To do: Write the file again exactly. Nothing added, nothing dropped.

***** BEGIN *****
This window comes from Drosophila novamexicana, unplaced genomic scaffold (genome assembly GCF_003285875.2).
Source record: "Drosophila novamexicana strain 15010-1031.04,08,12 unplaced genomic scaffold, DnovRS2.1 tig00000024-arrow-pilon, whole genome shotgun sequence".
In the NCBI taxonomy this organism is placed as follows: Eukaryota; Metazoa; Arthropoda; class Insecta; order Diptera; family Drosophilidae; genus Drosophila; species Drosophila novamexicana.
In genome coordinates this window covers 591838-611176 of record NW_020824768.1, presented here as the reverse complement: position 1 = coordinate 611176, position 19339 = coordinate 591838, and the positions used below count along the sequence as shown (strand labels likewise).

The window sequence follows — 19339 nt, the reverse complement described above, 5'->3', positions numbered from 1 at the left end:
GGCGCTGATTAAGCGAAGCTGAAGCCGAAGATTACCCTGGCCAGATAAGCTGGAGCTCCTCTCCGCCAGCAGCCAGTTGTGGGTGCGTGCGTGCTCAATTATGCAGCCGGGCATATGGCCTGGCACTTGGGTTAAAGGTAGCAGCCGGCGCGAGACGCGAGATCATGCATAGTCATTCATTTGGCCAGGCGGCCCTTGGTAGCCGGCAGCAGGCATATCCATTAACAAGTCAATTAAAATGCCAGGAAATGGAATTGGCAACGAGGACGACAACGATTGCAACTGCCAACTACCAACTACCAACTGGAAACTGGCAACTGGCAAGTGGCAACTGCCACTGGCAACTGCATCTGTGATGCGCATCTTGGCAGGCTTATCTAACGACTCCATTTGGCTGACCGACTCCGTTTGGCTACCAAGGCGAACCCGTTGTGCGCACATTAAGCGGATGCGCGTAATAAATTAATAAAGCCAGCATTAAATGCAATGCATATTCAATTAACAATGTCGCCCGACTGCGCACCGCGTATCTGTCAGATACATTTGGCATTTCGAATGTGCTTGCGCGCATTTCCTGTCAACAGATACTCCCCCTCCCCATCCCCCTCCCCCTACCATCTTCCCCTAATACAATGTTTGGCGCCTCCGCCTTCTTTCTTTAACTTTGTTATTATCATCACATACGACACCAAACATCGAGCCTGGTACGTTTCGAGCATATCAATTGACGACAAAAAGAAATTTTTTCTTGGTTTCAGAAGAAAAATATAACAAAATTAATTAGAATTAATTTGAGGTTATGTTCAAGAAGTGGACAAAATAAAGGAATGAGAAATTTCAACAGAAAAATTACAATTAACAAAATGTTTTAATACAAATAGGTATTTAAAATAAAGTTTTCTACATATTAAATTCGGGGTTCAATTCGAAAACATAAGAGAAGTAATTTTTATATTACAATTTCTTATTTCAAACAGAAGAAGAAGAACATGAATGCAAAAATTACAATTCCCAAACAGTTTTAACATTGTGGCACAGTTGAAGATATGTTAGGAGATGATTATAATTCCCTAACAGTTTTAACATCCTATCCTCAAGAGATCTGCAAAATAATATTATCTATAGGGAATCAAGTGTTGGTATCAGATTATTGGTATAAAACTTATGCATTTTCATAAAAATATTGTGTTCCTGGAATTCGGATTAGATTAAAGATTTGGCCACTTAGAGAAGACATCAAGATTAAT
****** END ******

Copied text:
This window comes from Drosophila novamexicana, unplaced genomic scaffold (genome assembly GCF_003285875.2).
Source record: "Drosophila novamexicana strain 15010-1031.04,08,12 unplaced genomic scaffold, DnovRS2.1 tig00000024-arrow-pilon, whole genome shotgun sequence".
In the NCBI taxonomy this organism is placed as follows: Eukaryota; Metazoa; Arthropoda; class Insecta; order Diptera; family Drosophilidae; genus Drosophila; species Drosophila novamexicana.
In genome coordinates this window covers 591838-611176 of record NW_020824768.1, presented here as the reverse complement: position 1 = coordinate 611176, position 19339 = coordinate 591838, and the positions used below count along the sequence as shown (strand labels likewise).

The window sequence follows — 19339 nt, the reverse complement described above, 5'->3', positions numbered from 1 at the left end:
GGCGCTGATTAAGCGAAGCTGAAGCCGAAGATTACCCTGGCCAGATAAGCTGGAGCTCCTCTCCGCCAGCAGCCAGTTGTGGGTGCGTGCGTGCTCAATTATGCAGCCGGGCATATGGCCTGGCACTTGGGTTAAAGGTAGCAGCCGGCGCGAGACGCGAGATCATGCATAGTCATTCATTTGGCCAGGCGGCCCTTGGTAGCCGGCAGCAGGCATATCCATTAACAAGTCAATTAAAATGCCAGGAAATGGAATTGGCAACGAGGACGACAACGATTGCAACTGCCAACTACCAACTACCAACTGGAAACTGGCAACTGGCAAGTGGCAACTGCCACTGGCAACTGCATCTGTGATGCGCATCTTGGCAGGCTTATCTAACGACTCCATTTGGCTGACCGACTCCGTTTGGCTACCAAGGCGAACCCGTTGTGCGCACATTAAGCGGATGCGCGTAATAAATTAATAAAGCCAGCATTAAATGCAATGCATATTCAATTAACAATGTCGCCCGACTGCGCACCGCGTATCTGTCAGATACATTTGGCATTTCGAATGTGCTTGCGCGCATTTCCTGTCAACAGATACTCCCCCTCCCCATCCCCCTCCCCCTACCATCTTCCCCTAATACAATGTTTGGCGCCTCCGCCTTCTTTCTTTAACTTTGTTATTATCATCACATACGACACCAAACATCGAGCCTGGTACGTTTCGAGCATATCAATTGACGACAAAAAGAAATTTTTTCTTGGTTTCAGAAGAAAAATATAACAAAATTAATTAGAATTAATTTGAGGTTATGTTCAAGAAGTGGACAAAATAAAGGAATGAGAAATTTCAACAGAAAAATTACAATTAACAAAATGTTTTAATACAAATAGGTATTTAAAATAAAGTTTTCTACATATTAAATTCGGGGTTCAATTCGAAAACATAAGAGAAGTAATTTTTATATTACAATTTCTTATTTCAAACAGAAGAAGAAGAACATGAATGCAAAAATTACAATTCCCAAACAGTTTTAACATTGTGGCACAGTTGAAGATATGTTAGGAGATGATTATAATTCCCTAACAGTTTTAACATCCTATCCTCAAGAGATCTGCAAAATAATATTATCTATAGGGAATCAAGTGTTGGTATCAGATTATTGGTATAAAACTTATGCATTTTCATAAAAATATTGTGTTCCTGGAATTCGGATTAGATTAAAGATTTGGCCACTTAGAGAAGACATCAAGATTAAT